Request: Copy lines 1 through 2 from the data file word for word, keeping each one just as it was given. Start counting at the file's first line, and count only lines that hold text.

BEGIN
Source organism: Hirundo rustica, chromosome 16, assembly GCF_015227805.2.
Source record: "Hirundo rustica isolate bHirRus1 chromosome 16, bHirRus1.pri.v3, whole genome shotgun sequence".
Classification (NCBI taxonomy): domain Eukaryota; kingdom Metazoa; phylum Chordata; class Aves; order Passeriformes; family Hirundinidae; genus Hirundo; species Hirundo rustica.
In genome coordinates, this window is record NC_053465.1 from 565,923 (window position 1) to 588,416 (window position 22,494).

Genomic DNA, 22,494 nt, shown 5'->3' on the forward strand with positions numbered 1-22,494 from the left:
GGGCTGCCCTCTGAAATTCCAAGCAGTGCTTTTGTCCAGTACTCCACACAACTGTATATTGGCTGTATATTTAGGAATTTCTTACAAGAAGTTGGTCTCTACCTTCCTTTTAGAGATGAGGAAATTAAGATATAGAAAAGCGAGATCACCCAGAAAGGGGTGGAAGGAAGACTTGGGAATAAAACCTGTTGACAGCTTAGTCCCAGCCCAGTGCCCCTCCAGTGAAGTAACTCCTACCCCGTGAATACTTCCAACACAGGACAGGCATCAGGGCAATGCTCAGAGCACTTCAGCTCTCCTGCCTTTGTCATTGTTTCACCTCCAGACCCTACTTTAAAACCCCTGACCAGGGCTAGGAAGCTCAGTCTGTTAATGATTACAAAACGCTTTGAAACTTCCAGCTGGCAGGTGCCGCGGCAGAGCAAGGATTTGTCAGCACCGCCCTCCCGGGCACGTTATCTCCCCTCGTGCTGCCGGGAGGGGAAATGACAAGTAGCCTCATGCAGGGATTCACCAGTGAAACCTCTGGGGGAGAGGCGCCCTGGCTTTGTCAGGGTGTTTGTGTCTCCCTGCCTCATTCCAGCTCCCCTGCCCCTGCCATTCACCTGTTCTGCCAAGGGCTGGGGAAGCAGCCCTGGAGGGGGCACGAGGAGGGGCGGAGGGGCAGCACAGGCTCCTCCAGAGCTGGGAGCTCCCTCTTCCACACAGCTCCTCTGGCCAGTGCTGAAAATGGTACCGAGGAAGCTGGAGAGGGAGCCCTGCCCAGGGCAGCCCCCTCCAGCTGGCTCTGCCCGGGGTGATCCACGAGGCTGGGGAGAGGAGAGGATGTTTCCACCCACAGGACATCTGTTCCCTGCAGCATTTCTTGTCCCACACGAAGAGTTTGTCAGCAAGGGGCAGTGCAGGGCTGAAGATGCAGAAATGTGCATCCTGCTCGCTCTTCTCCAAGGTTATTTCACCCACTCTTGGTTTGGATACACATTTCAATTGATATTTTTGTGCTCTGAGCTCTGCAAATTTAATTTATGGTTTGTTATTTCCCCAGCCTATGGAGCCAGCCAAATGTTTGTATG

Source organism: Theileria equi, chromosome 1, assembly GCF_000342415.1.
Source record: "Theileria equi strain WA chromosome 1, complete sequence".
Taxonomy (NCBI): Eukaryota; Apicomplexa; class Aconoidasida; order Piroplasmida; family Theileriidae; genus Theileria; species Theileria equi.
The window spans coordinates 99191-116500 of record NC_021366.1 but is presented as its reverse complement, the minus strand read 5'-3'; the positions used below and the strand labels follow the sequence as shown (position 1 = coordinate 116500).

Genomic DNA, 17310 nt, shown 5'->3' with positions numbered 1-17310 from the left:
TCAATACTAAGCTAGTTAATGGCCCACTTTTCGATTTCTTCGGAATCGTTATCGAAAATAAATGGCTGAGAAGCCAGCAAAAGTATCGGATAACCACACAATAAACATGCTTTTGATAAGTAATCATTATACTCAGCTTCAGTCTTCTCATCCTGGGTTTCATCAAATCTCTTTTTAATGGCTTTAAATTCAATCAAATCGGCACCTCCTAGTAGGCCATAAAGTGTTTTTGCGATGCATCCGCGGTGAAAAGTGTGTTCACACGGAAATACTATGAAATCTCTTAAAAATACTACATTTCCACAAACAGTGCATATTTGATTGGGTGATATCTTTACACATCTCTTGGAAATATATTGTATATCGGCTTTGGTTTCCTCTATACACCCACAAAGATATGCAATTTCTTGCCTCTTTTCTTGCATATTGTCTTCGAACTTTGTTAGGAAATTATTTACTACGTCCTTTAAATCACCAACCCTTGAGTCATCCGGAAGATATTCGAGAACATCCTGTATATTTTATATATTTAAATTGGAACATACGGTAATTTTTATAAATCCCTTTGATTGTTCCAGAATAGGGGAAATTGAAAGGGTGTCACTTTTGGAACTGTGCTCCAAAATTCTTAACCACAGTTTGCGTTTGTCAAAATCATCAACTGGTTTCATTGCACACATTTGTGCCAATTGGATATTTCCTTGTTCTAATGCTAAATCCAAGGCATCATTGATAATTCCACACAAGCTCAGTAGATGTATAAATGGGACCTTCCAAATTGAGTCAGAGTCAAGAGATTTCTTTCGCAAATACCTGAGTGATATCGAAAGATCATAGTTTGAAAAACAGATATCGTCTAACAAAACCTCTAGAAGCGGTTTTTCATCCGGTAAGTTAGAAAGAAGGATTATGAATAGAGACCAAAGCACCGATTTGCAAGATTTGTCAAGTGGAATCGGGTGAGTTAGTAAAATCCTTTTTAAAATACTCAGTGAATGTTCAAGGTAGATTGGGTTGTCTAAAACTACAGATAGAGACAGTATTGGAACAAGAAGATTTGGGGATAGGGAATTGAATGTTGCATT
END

Source organism: Hirundo rustica, chromosome 16, assembly GCF_015227805.2.
Source record: "Hirundo rustica isolate bHirRus1 chromosome 16, bHirRus1.pri.v3, whole genome shotgun sequence".